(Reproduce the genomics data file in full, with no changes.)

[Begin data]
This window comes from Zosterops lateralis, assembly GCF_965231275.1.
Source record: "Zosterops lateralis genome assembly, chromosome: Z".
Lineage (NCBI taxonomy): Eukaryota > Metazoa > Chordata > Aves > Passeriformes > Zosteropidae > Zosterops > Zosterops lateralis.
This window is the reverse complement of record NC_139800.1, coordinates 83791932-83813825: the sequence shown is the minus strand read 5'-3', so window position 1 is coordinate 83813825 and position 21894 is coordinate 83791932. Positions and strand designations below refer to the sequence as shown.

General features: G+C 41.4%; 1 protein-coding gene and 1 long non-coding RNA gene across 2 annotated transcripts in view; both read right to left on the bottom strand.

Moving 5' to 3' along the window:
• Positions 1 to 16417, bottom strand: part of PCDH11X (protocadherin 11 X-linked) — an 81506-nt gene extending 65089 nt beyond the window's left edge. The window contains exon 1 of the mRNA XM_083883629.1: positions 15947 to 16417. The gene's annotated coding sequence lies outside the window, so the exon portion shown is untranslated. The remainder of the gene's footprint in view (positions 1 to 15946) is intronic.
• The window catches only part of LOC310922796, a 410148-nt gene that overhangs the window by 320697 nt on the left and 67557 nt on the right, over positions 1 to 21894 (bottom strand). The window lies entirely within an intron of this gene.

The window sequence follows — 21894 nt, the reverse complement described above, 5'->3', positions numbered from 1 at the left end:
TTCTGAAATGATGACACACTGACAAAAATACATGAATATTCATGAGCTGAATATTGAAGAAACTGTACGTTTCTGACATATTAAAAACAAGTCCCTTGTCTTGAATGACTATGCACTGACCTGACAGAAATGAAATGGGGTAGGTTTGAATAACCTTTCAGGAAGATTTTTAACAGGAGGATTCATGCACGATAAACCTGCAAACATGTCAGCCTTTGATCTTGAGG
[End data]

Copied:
This window comes from Zosterops lateralis, assembly GCF_965231275.1.
Source record: "Zosterops lateralis genome assembly, chromosome: Z".
Lineage (NCBI taxonomy): Eukaryota > Metazoa > Chordata > Aves > Passeriformes > Zosteropidae > Zosterops > Zosterops lateralis.
This window is the reverse complement of record NC_139800.1, coordinates 83791932-83813825: the sequence shown is the minus strand read 5'-3', so window position 1 is coordinate 83813825 and position 21894 is coordinate 83791932. Positions and strand designations below refer to the sequence as shown.

General features: G+C 41.4%; 1 protein-coding gene and 1 long non-coding RNA gene across 2 annotated transcripts in view; both read right to left on the bottom strand.

Moving 5' to 3' along the window:
• Positions 1 to 16417, bottom strand: part of PCDH11X (protocadherin 11 X-linked) — an 81506-nt gene extending 65089 nt beyond the window's left edge. The window contains exon 1 of the mRNA XM_083883629.1: positions 15947 to 16417. The gene's annotated coding sequence lies outside the window, so the exon portion shown is untranslated. The remainder of the gene's footprint in view (positions 1 to 15946) is intronic.
• The window catches only part of LOC310922796, a 410148-nt gene that overhangs the window by 320697 nt on the left and 67557 nt on the right, over positions 1 to 21894 (bottom strand). The window lies entirely within an intron of this gene.

The window sequence follows — 21894 nt, the reverse complement described above, 5'->3', positions numbered from 1 at the left end:
TTCTGAAATGATGACACACTGACAAAAATACATGAATATTCATGAGCTGAATATTGAAGAAACTGTACGTTTCTGACATATTAAAAACAAGTCCCTTGTCTTGAATGACTATGCACTGACCTGACAGAAATGAAATGGGGTAGGTTTGAATAACCTTTCAGGAAGATTTTTAACAGGAGGATTCATGCACGATAAACCTGCAAACATGTCAGCCTTTGATCTTGAGG